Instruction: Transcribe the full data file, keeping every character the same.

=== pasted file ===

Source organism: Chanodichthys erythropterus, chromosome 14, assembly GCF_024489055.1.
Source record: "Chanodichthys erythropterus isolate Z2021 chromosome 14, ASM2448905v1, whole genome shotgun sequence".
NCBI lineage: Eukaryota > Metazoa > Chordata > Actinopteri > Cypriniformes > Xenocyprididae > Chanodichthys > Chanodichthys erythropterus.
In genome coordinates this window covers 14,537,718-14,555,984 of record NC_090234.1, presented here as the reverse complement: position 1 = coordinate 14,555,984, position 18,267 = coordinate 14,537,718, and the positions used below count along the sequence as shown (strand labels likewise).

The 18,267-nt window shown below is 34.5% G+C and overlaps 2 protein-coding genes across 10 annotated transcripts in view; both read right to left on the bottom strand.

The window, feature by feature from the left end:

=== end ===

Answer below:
Source organism: Chanodichthys erythropterus, chromosome 14, assembly GCF_024489055.1.
Source record: "Chanodichthys erythropterus isolate Z2021 chromosome 14, ASM2448905v1, whole genome shotgun sequence".
NCBI lineage: Eukaryota > Metazoa > Chordata > Actinopteri > Cypriniformes > Xenocyprididae > Chanodichthys > Chanodichthys erythropterus.
In genome coordinates this window covers 14,537,718-14,555,984 of record NC_090234.1, presented here as the reverse complement: position 1 = coordinate 14,555,984, position 18,267 = coordinate 14,537,718, and the positions used below count along the sequence as shown (strand labels likewise).

The 18,267-nt window shown below is 34.5% G+C and overlaps 2 protein-coding genes across 10 annotated transcripts in view; both read right to left on the bottom strand.

The window, feature by feature from the left end: